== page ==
Alzheimer’s disease is no laughing matter. Just ask Seth Rogen, who visited Capitol Hill on Wednesday to make a case for Alzheimer’s disease research. Unfortunately, many members of the Senate committee didn’t show up to listen and learn.
The “This Is the End” star, 31, who serves as an Alzheimer’s Association celebrity champion, addressed a Senate committee about the neurodegenerative disorder and opened up about the plight of his mother-in-law, Adele, his authenticity punctuated with self-deprecating humor during a hearing about the rising cost of Alzheimer’s.
“I came here today for a few reasons. One, I’m a huge ‘House of Cards’ fan. Just marathoned the whole thing, had to be here,” quipped Rogen, who started the Alzheimer’s organization Hilarity for Charity.
“Two, is to say, people need more help. I’ve personally seen the massive amount of financial strain this disease causes and if the American people ever decide to reject genitalia-driven comedy, I will no longer be able to afford it. … I can’t begin to imagine how people with more limited incomes are dealing with this. … The third reason I’m here, simply, is to show people that they are not alone, so few people share their personal stories.”
Rogen, who explained how he was personally affected by the disease, said that it’s the most costly condition in the United States, trumping heart disease. He said deaths from Alzheimer’s have increased almost 70% in the last 15 years, adding that more than 5 million Americans have it, with as many as 16 million Americans projected to have it within the next 35 years.
“I thought it was something only really, really old people got and I thought the way the disease primarily showed itself was in the form of forgotten keys, wearing mismatched shoes and being asked the same question over and over,” he admitted.
That period lasted a few years for Adele, he said, before he “saw the real ugly truth of the disease.”
“After forgetting who she and her loved ones were,” Rogen continued, she “forgot how to speak, feed herself, dress herself and go to the bathroom herself, all by the age of 60.”
His and Miller’s personal plight with Alzheimer’s opened his eyes to the “shame and stigma” around the disease and prompted them to “actually try and do something to change the situation.”
“That’s right, the situation is so dire that it caused me — a lazy, self-involved, generally self-medicated man child — to start an entire charity organization,” he quipped. “It was through this that we felt we weren’t just complaining there was nothing to be done but actively taking steps to do something. Instead of being disappointed that young people were so misinformed about the reality of the disease, we started to educate them.”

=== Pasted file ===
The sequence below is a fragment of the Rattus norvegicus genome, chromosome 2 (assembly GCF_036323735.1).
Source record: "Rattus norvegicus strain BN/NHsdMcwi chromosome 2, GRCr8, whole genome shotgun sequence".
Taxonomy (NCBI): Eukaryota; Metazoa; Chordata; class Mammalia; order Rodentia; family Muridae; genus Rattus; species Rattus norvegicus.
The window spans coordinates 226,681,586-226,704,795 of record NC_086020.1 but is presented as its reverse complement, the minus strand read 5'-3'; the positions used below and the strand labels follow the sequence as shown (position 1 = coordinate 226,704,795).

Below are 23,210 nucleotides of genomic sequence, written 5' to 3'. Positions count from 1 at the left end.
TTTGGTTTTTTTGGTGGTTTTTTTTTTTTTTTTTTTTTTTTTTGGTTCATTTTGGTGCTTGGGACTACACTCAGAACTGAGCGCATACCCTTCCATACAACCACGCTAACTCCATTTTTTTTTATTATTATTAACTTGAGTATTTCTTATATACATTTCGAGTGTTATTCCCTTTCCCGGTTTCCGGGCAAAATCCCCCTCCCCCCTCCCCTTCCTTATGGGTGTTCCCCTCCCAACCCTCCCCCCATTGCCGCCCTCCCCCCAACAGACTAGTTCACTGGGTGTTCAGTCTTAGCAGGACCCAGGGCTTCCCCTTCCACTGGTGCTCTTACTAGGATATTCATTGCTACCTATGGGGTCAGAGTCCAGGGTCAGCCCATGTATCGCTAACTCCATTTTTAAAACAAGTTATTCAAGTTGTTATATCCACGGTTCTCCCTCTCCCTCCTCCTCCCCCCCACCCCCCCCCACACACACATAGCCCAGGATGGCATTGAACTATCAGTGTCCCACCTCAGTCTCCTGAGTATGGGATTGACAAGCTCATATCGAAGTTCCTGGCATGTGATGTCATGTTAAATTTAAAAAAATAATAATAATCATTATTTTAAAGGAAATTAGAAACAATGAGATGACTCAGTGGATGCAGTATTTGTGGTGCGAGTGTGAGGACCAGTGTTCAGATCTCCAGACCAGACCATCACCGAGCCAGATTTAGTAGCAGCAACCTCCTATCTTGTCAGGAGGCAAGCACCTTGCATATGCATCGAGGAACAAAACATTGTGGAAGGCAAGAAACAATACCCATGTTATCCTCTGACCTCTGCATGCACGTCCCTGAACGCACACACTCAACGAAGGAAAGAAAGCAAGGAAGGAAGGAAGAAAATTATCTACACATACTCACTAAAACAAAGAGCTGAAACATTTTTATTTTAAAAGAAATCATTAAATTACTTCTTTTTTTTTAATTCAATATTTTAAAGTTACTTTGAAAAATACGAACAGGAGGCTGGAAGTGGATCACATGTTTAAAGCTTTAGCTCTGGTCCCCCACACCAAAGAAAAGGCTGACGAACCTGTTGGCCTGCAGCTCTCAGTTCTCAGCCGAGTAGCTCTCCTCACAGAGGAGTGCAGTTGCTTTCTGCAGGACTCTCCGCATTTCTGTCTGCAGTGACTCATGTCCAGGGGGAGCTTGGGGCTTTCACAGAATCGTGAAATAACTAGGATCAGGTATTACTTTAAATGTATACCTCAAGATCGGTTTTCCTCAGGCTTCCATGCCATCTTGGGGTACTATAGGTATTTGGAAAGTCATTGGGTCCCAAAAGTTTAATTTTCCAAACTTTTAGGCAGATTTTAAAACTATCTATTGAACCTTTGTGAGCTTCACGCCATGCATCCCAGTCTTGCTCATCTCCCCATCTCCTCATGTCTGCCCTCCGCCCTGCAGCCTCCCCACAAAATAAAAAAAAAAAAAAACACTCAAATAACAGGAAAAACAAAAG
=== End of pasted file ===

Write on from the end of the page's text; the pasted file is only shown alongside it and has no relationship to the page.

Rogen was joined by National Institutes of Health Director Francis Collins as well as National Institute of Aging Director Richard Hodes. He even got a few laughs from Committee Chairman Tom Harkin (D-Iowa), who humorously unmasked himself as “House of Cards” star Kevin Spacey and indicated that it was the first time the record has ever used the term “Knocked Up.”
“Americans whisper the word Alzheimer’s because their government whispers the word Alzheimer’s,” Rogen said. “And although a whisper is better than the silence that the Alzheimer’s community has been facing for decades, it’s still not enough. It needs to be yelled and screamed to the point that it finally gets the attention and the funding that it deserves and needs.”
Though the actor took to Twitter to share his testimony, he also seemed disappointed about the turnout.
Rogen also called out Sen. Mark Kirk for leaving before he testified, after the Illinois Republican tweeted about the actor’s appearance.
“.@SenatorKirk pleasure meeting you,” he wrote. “Why did you leave before my speech? Just curious.”
“All those empty seats are senators who are not prioritizing Alzheimer’s,” Rogen continued. “Unless more noise is made, it won’t change.”
The actor reportedly called out senators who left early or dozed off during his comments in an appearance on “Hardball” that will air Wednesday night.
Gary Chandler is a prion expert. He is the CEO of Crossbow Communications, author of several books and producer of documentaries about health and environmental issues around the world. Chandler is connecting the dots to the global surge in neurodegenerative disease, including Alzheimer’s disease, Parkinson’s disease, Creutzfeldt-Jakob disease, chronic wasting disease and other forms of prion disease. The scientific name for prion disease is transmissible spongiform encephalopathy.